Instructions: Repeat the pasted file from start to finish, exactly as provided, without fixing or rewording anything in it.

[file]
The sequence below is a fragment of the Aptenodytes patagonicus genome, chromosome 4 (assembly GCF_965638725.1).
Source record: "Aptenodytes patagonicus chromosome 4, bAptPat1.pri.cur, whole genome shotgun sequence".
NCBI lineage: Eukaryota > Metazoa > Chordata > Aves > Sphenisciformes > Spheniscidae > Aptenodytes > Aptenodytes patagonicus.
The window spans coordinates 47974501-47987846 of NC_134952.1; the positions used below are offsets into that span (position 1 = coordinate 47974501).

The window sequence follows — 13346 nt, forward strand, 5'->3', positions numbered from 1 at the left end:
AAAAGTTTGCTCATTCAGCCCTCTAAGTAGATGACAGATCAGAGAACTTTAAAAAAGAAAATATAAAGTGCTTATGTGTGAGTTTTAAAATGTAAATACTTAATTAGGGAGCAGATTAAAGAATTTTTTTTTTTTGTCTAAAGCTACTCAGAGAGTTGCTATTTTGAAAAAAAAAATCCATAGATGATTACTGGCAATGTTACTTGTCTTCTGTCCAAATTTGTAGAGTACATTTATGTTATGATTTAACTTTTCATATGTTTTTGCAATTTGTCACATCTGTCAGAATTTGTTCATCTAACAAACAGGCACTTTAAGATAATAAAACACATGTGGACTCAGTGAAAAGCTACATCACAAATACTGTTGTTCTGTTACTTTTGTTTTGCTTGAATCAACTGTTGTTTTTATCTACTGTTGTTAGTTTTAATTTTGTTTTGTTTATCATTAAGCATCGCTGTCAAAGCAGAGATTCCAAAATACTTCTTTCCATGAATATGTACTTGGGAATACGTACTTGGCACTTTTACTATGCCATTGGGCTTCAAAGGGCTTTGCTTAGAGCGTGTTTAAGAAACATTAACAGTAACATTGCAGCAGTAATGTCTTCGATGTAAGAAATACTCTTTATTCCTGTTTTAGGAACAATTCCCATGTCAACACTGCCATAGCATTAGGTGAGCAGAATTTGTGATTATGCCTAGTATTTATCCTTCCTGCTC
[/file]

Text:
The sequence below is a fragment of the Aptenodytes patagonicus genome, chromosome 4 (assembly GCF_965638725.1).
Source record: "Aptenodytes patagonicus chromosome 4, bAptPat1.pri.cur, whole genome shotgun sequence".
NCBI lineage: Eukaryota > Metazoa > Chordata > Aves > Sphenisciformes > Spheniscidae > Aptenodytes > Aptenodytes patagonicus.
The window spans coordinates 47974501-47987846 of NC_134952.1; the positions used below are offsets into that span (position 1 = coordinate 47974501).

The window sequence follows — 13346 nt, forward strand, 5'->3', positions numbered from 1 at the left end:
AAAAGTTTGCTCATTCAGCCCTCTAAGTAGATGACAGATCAGAGAACTTTAAAAAAGAAAATATAAAGTGCTTATGTGTGAGTTTTAAAATGTAAATACTTAATTAGGGAGCAGATTAAAGAATTTTTTTTTTTTGTCTAAAGCTACTCAGAGAGTTGCTATTTTGAAAAAAAAAATCCATAGATGATTACTGGCAATGTTACTTGTCTTCTGTCCAAATTTGTAGAGTACATTTATGTTATGATTTAACTTTTCATATGTTTTTGCAATTTGTCACATCTGTCAGAATTTGTTCATCTAACAAACAGGCACTTTAAGATAATAAAACACATGTGGACTCAGTGAAAAGCTACATCACAAATACTGTTGTTCTGTTACTTTTGTTTTGCTTGAATCAACTGTTGTTTTTATCTACTGTTGTTAGTTTTAATTTTGTTTTGTTTATCATTAAGCATCGCTGTCAAAGCAGAGATTCCAAAATACTTCTTTCCATGAATATGTACTTGGGAATACGTACTTGGCACTTTTACTATGCCATTGGGCTTCAAAGGGCTTTGCTTAGAGCGTGTTTAAGAAACATTAACAGTAACATTGCAGCAGTAATGTCTTCGATGTAAGAAATACTCTTTATTCCTGTTTTAGGAACAATTCCCATGTCAACACTGCCATAGCATTAGGTGAGCAGAATTTGTGATTATGCCTAGTATTTATCCTTCCTGCTC